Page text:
I admit, when this book first did its rounds, I didn’t feel like reading it. Book blogs and BookTube posted raving reviews saying how amazing this book was. I wanted more description than the synopsis but everybody and their mothers kept on saying I just have to read it. That is not intriguing. It is still a mystery to me why I decided to pick it up this time but I am glad I did. This story is full of diverse representations. From racial diversity to LGBTQ+ characters, they are all here and it’s glorious.
The story begins when Monique Grant, main character one, gets summoned by Evelyn Hugo to do an interview at her house. When she gets there, Evelyn Hugo reveals to her that instead of an interview, she actually wants Monique to write her biography. This then begins the wild story about Evelyn and her seven husbands. It was insane and I LOVE IT.
At its core, the plot of the story sounds simplistic. However, it feels closer to an emotional train wreck, what with all the twists and turns that is Evelyn’s life. I felt so many emotions while reading this, from anger to depression to yelling ‘Go, girl!’ while at the train (people stared, I don’t care haha). The wild thing too is, I either felt them one at a time or I was assaulted by everything at the same time. Does this sound like a great exaggeration? I wish. I’m not sure if it’s because I’m a naturally emotional person or whatnot, but I felt everything. I am not ashamed to say I cried in public on the way home after work.
The portrayal of the different kinds of love is also very refreshing. Is it possible to fall in love with more than one person in your life? Taylor Reid made sure to distinguish between platonic and romantic love. She also showed how in some ways, both types tend to overlap. The state of stupidity that we get into when we fall in love is also present in the story and it was glorious. Like, seriously, we never learn do we? It was such a pleasure reading this, I can say it deserves all the re-reads.
Every single person that Evelyn met during her lifetime is extremely interesting. All of her seven husbands had distinct characteristics that made them more memorable to me, as a reader. Even the other actresses that she befriended were very colorful people, and I think the author did a great job at not making them too much of a caricature. I would say that Taylor managed to spotlight all the important characters while also making the side characters readable. I never felt like anyone was too one-dimensional.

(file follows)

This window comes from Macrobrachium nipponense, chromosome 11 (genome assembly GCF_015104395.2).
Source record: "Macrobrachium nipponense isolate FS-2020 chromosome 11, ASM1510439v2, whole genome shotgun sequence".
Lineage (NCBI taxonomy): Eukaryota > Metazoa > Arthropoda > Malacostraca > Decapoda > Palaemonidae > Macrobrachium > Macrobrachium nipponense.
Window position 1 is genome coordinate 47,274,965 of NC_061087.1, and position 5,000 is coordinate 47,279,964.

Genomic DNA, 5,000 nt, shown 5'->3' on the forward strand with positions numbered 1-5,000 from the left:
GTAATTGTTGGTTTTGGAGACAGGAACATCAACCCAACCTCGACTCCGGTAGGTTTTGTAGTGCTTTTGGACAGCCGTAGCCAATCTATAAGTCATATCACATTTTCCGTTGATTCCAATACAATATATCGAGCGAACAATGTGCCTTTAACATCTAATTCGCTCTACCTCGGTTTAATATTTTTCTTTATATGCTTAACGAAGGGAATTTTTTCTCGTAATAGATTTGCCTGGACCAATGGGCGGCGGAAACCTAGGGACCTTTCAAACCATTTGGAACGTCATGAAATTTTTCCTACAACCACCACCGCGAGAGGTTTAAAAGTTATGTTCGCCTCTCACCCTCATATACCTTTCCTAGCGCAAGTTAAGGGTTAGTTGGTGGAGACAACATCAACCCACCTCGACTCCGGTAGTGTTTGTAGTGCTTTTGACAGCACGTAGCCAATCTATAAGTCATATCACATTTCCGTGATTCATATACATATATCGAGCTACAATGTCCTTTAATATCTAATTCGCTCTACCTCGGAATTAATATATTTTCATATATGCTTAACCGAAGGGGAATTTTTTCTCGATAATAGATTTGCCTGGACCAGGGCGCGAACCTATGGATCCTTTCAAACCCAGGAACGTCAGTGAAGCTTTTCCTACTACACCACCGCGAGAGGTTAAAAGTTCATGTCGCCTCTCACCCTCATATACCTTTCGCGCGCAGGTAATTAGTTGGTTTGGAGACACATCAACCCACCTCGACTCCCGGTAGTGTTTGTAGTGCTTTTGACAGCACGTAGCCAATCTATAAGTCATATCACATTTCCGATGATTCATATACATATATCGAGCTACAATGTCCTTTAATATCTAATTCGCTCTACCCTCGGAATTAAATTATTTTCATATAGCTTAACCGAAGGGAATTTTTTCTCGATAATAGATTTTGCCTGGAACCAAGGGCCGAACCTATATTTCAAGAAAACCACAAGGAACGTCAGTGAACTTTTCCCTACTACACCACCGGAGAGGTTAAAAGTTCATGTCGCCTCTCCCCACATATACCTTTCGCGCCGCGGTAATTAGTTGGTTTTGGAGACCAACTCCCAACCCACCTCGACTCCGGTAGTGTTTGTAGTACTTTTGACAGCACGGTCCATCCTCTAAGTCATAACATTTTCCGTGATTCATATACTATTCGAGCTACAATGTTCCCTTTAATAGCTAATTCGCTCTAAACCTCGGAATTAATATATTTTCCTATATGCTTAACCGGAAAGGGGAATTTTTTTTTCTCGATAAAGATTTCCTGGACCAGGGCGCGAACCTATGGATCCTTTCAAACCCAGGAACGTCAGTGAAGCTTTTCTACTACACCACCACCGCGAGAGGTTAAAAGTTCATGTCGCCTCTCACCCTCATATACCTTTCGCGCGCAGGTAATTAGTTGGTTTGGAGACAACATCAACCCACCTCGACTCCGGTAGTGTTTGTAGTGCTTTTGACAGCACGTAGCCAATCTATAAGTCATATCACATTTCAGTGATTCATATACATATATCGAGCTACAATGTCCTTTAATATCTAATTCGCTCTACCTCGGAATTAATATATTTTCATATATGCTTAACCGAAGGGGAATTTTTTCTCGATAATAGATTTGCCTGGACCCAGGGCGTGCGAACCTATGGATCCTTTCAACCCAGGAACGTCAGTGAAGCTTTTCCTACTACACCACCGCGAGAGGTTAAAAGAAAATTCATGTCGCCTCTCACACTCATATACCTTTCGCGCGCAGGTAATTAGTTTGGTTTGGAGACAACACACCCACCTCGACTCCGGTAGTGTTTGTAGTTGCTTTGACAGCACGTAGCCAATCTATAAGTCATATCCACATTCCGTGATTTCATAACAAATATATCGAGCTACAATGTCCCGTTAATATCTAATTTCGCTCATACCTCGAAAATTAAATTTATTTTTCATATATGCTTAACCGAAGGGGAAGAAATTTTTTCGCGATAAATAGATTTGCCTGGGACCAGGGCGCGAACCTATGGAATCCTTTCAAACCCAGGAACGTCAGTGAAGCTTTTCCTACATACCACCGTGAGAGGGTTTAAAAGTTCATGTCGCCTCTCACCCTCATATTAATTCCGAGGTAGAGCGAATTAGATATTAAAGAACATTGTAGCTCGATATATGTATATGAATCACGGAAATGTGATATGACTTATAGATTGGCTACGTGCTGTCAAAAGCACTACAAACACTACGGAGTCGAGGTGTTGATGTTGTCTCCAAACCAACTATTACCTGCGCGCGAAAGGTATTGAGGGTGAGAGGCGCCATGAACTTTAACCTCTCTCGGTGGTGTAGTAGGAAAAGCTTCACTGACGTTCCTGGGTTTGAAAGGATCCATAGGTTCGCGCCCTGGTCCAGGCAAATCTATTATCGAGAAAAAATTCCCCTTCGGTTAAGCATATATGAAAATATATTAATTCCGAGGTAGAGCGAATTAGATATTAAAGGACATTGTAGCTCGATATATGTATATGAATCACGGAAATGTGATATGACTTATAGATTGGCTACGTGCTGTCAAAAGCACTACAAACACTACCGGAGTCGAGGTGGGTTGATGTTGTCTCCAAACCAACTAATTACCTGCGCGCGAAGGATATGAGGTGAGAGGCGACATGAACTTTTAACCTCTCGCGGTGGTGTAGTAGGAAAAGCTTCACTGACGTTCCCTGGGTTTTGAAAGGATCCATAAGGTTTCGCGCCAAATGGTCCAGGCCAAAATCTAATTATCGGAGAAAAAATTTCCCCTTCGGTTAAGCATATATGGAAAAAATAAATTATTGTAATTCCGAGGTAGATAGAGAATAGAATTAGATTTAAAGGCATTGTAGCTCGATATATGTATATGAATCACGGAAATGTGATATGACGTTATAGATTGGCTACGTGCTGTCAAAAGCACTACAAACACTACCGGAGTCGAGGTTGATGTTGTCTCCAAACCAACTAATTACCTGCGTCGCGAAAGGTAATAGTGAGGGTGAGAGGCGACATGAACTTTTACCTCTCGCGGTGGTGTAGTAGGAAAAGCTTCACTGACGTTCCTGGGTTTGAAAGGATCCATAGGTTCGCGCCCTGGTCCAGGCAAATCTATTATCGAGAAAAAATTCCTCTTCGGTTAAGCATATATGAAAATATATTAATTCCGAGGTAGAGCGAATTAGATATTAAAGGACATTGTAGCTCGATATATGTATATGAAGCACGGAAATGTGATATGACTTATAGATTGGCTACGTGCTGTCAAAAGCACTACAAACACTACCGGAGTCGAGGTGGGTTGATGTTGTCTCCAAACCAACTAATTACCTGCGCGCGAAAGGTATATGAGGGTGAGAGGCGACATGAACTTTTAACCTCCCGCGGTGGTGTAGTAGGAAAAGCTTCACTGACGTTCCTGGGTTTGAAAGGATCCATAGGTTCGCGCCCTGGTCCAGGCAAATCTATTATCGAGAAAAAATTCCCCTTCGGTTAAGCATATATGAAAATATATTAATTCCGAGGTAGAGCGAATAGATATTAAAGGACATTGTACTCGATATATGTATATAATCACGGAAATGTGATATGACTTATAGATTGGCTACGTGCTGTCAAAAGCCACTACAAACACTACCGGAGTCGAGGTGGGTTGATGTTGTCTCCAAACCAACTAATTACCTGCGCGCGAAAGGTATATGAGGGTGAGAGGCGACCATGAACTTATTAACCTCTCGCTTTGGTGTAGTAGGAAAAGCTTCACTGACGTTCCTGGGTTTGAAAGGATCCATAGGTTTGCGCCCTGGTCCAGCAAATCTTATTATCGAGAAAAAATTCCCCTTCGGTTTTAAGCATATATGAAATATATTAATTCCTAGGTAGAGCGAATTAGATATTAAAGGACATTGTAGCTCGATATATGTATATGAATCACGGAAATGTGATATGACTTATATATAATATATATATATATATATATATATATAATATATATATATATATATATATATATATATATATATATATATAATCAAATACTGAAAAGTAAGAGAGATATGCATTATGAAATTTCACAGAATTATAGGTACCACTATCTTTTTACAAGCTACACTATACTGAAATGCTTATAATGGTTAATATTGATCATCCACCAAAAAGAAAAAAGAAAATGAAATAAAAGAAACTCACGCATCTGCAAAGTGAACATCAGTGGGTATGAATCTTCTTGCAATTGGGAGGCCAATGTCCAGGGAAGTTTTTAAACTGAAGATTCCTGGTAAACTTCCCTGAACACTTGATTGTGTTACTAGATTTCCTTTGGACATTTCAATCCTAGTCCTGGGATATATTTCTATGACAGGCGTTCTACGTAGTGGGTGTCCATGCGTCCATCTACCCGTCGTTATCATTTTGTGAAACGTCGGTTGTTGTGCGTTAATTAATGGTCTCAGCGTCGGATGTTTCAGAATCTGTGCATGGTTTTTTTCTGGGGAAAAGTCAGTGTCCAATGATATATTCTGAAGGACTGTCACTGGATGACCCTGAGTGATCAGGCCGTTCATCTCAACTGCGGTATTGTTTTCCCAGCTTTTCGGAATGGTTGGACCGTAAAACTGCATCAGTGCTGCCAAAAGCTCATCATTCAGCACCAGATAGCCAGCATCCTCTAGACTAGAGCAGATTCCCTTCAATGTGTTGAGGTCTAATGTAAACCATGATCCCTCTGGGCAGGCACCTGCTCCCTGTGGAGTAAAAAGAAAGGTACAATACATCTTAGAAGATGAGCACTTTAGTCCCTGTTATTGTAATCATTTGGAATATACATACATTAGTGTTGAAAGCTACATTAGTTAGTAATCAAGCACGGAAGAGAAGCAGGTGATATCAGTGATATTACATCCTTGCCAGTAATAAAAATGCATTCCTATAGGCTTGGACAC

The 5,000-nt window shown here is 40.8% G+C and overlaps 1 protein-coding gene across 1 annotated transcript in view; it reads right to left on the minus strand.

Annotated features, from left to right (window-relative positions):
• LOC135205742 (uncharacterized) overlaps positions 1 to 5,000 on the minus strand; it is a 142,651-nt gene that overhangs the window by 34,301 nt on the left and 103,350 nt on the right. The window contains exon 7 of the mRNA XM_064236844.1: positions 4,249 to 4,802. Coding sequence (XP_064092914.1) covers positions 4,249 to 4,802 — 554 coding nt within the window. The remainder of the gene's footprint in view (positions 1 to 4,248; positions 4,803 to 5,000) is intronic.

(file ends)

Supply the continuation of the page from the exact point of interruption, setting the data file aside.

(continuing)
Evelyn Hugo’s voice made me like her at times, and dislike her other times. I empathised with her, through all her happiness and hardships. Granted, if it was me, some of her life choices were questionable and I wouldn’t have done it. But the magical thing is, I understood where she was coming from. Evelyn Hugo is human, and we are complex creatures. The amalgamation of her life experiences made her who she is and Taylor Reid did fantastically to show that.
The Writing Style
The author’s writing style is very immersive. I appreciate the fact that her narrative style felt like a conversation between two people. She didn’t use words that were too flowery and her sentences were not too long. I don’t hate flowery prose but to be honest, if I want to read for pleasure, I don’t like having to decipher what the author means too much. To me, good writing means being able to convey any concept or idea using words that the mass can understand. To make knowledge accessible is one of the jobs of any writer.
Quotes, this is a very quotable book. Quotes can be used as inspiration or as page breakers in book reviews. Do you like to collect quotes? (drink every time you read ‘quote’)
This book is set up so it reads like a biography. The format was super effective to me because I’ve had a few times of confusion where I thought Evelyn Hugo was real and I wanted to Google her. I kind of wished sometime in the future, Taylor Jenkins Reid would come out in public to reveal that (ironically) this book IS actually about someone. That is like, biography-caption. Taylor wrote this book about a writer writing the life of a famous actress because she wants to hide the real actress she’s writing a biography of. *brain explodes*
So please check this book out! Who cares if it’s backlisted now? There’s always time to read new-to-you books. I can’t guarantee this but it might change how you see the world. It did to me. By the way, in case you haven’t noticed, I don’t do star ratings. It feels a little stifling to me so I just write the pros and cons instead.
What do you think? Have you read this book? Comment down below so we can talk about it! Also, check out my 2019 reading goals!